A tariff is a tax levied on a product when it arrives at a port of entry or border crossing. Critics say tariffs slow down trade and drive up costs on both sides, but the Trump administration says strong actions are needed to curb China's long-standing unfair practices.

"We must take strong defensive action to protect America's leadership in technology and innovation against the unprecedented threat posed by China's theft of our intellectual property," U.S. Trade Representative Robert Lighthizer said in a June 15 statement.

China has made no secret of its intentions to create a world-class high-tech medical device sector.

About 15,000 med-tech manufacturers operate in China, many of which are owned by foreign corporations or run as joint ventures. Twenty years ago such plants mainly produced low-tech exports with smaller profit margins, like bandages and rubber gloves, according to a January article in the Journal of International Commerce and Economics based on research by International Trade Commission staff.

Today, medium- to high-value products like pacemakers and dialysis systems make up a majority of China's medical exports. In 2015, China overtook Germany as the No. 2 exporter of MRI devices to Japan, making it second only to the U.S. in terms of MRI machines sold into that lucrative market.

Lighthizer's office is taking direct aim at Beijing's "Made in China 2025" plan, designed to advance China's goals of creating stronger domestic manufacturing capabilities in 10 high-tech strategic industries. Pharmaceuticals and advanced medical devices are among those, along with robotics, aircraft, alternative-energy vehicles and agricultural equipment.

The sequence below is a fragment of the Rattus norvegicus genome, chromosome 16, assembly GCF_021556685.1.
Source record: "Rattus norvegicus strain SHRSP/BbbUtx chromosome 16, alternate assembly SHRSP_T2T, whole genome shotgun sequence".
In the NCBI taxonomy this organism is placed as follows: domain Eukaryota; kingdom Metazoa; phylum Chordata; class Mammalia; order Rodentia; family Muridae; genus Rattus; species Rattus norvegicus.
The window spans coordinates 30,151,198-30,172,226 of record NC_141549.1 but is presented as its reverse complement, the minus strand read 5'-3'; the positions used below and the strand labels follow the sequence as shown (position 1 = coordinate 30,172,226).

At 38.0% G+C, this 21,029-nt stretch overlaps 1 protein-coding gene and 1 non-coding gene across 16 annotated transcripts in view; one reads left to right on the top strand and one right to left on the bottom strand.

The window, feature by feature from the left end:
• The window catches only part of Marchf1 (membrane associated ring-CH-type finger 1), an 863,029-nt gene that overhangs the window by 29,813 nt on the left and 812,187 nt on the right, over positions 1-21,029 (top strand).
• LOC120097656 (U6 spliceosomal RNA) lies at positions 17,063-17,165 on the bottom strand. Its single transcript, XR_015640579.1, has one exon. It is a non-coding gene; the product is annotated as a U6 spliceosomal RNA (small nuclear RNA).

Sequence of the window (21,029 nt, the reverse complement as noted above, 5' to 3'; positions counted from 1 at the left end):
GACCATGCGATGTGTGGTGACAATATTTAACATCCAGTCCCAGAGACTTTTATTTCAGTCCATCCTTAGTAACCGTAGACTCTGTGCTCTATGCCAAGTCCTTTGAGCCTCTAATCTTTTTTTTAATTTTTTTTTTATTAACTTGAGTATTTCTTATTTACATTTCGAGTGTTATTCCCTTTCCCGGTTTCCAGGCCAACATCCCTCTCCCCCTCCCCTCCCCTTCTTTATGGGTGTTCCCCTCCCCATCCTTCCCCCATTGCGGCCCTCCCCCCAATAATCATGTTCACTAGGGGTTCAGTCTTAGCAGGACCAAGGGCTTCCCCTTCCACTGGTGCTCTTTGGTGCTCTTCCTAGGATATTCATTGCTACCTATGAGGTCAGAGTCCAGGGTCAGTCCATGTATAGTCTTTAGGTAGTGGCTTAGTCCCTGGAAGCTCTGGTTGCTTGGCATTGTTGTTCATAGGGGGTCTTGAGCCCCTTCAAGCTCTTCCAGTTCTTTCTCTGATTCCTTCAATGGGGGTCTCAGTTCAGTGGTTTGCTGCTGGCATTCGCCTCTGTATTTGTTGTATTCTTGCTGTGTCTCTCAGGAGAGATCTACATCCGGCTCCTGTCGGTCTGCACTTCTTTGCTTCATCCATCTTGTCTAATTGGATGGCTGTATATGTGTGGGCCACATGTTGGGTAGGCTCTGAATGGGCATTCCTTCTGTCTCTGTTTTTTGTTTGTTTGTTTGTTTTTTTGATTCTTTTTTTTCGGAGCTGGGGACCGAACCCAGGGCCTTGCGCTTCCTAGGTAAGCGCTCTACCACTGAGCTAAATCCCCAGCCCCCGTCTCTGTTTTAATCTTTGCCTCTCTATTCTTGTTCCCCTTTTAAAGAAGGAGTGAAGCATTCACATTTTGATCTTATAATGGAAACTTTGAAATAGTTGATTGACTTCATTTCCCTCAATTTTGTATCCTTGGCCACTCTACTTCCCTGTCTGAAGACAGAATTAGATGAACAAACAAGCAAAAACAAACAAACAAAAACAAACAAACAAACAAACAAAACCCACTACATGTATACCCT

"China's government is aggressively working to undermine America's high-tech industries and our economic leadership through unfair trade practices and industrial policies like 'Made in China 2025,' " Lighthizer said in a statement.

Skeptics of med-tech tariffs note that the U.S. and China import about the same value of medical technologies from each other — roughly $5 billion — undercutting any notion that tariffs are needed to correct a med-tech trade imbalance.

Even without a full-blown trade war, tariffs that make imported Chinese components more expensive may end up diverting money from jobs and research at some companies in the U.S.

"Imposing higher tariffs on medical technology imports from China will not help U.S. competitiveness or achieve the president's objectives for our industry," AdvaMed Executive Vice President Ralph Ives wrote in a May 10 public comment on the tariffs proposed at that time.

The higher costs will have to be borne by someone. Med-tech companies have only limited ability to transfer their increased costs to their customers, like hospitals and group-purchasing organizations, though they're likely to try.

The Premier Inc. health care alliance, which runs a purchasing network with 3,900 hospitals and health systems as members, says tariffs on Chinese goods will translate into a direct loss to providers' bottom lines as med-tech companies work to pass along costs, similar to when the Affordable Care Act's medical-device excise tax was enacted.

Mandle noted that adding costs to health care through tariffs works against the larger goal of transforming it from a system where hospitals and devicemakers get paid regardless of whether patients get better to one that is "value-based," where patients' health outcomes help determine payment rates.

"Value is improved outcomes and lower cost," Mandle said. "If some component of medical products tomorrow just simply becomes 25 percent more expensive, there is no outcome improvement involved. ... This inserts added cost with no impact on outcomes. So it harms that path to value."